Tue. Sep 21st, 2021

The Agaseke K’Amahoro- the symbol of Peace, Unity and reconciliation

During the 1994 Genocide against Tutsis, some families were completely wiped out while others would remain with only one person or two. The pain and trauma this person would go through is another journey of life that is full of distress.

Several organizations such as SEVOTA came to their rescue; they would restore their lives and give them back the dignity and meaning of life. Some of these widows and orphans had given up life. Through therapy, reconciliation, financial support they rose back.

Although these interventions were successful, there was one social aspect that remained and was yet to further hinder total healing for the widows and orphans of 1994 Genocide against Tutsis-having families visiting these widows and orphans, exchange gifts which is a highly respected cultural norm in the Rwandan culture.

After several years of pondering, SEVOTA’s Founder and Coordinator GodelieveMukasarasi, whom God showed a vision to save the victims of rape and orphans during Genocide, came up with an initiative that would then put smiles on the faces of these widows- The Agaseke Ka Mahoro-basket of Peace.

“Some of the members don’t have families or relatives to visit them, so the basket of peace helps them not to feel detached from the society,” she said adding that it shows unity and togetherness and help the beneficiaries of the basket to feel a sense of belonging.

Accordingly, each member of the group finds something they may have and put it in the basket which is called the basket of peace and it is normally monthly.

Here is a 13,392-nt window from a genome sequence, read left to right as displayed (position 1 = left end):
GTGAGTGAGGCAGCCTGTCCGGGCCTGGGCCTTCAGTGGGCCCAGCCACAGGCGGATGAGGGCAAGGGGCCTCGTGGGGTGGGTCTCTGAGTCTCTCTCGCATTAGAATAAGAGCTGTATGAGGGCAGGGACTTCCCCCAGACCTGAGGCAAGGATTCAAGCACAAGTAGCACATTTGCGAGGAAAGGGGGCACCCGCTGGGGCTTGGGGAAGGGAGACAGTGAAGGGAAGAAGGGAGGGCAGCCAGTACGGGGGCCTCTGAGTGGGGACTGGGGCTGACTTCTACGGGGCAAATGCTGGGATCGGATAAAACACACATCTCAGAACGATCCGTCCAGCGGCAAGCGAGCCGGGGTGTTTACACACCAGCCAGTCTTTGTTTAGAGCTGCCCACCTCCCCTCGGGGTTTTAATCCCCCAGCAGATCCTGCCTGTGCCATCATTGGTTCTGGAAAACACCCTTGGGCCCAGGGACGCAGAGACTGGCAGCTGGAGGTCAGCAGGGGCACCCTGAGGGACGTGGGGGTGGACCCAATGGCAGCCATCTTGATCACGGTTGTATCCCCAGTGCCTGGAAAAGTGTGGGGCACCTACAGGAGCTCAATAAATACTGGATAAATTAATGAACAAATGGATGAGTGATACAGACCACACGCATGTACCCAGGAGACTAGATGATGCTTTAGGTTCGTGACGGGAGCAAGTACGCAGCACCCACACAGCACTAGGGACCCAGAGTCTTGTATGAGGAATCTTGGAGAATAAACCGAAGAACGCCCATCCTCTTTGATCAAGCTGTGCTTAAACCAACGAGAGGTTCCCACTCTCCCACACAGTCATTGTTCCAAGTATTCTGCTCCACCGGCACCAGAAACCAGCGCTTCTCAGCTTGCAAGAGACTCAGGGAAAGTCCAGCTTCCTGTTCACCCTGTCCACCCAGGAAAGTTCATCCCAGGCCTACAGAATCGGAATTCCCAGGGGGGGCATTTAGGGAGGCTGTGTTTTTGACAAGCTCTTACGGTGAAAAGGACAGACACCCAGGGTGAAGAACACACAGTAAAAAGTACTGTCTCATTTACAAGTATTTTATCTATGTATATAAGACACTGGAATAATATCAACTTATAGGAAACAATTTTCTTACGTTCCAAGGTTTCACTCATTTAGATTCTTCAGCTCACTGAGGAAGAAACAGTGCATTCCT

“Women in the group come together and identify their fellow member who would not be doing well in terms of basic needs and each member put something in the basket which is mainly food stuffs and they go and visit her,”   she explained.

After filling the baskets, the women then organize to move to the beneficiary’s home, towards the home, they make a line as they go singing, a sign that they are coming with peace and joy to the home. The baskets are then collected by the beneficiary,who empty’s the basket and then returned, the contents of the basket are always the secret of the beneficiary.

“That curiosity to know what is in the basket as they enter into your home is very wonderful, even when you know them, it lightens up your energy,” said Gloriose, a group member in Bugesera who benefited from the basket of peace.

 During the visit, women exchange pleasantries, sing, dance and would then discuss way forward for their groups and provide solutions to emerging challenges for each member for peace to prevail.

The basket visit is done in the evening to allow women to have enough time to enjoy, share and laugh and have fun together.

The Basket of peace according to Mukasarasi brings a culture of belonging especially in the 100 days of remembering the 1994 Genocide against Tutsis where these women need a family to lean and talk to in times of distress and would into be drawn in remembering the agony that befell them.

“Am proud that I have a family to belong to, when I see my fellow women coming to visit me, it gives me hope that am not alone although I suffered and carried a lot of pain,” said Clotilda Mukashema said.

She adds, “As you see here am alone, sometimes I don’t have enough food, but am always happy because I know I have a strong family that can feel my problem, visit me and give smiles on the face.”

For the past 25 years, the basket of peace has been among the home grown solutions and has contributed towards rebuilding survivors of Genocide against Tutsis restoring broken families, peace, and reconciliation and promoting the culture of togetherness among communities.

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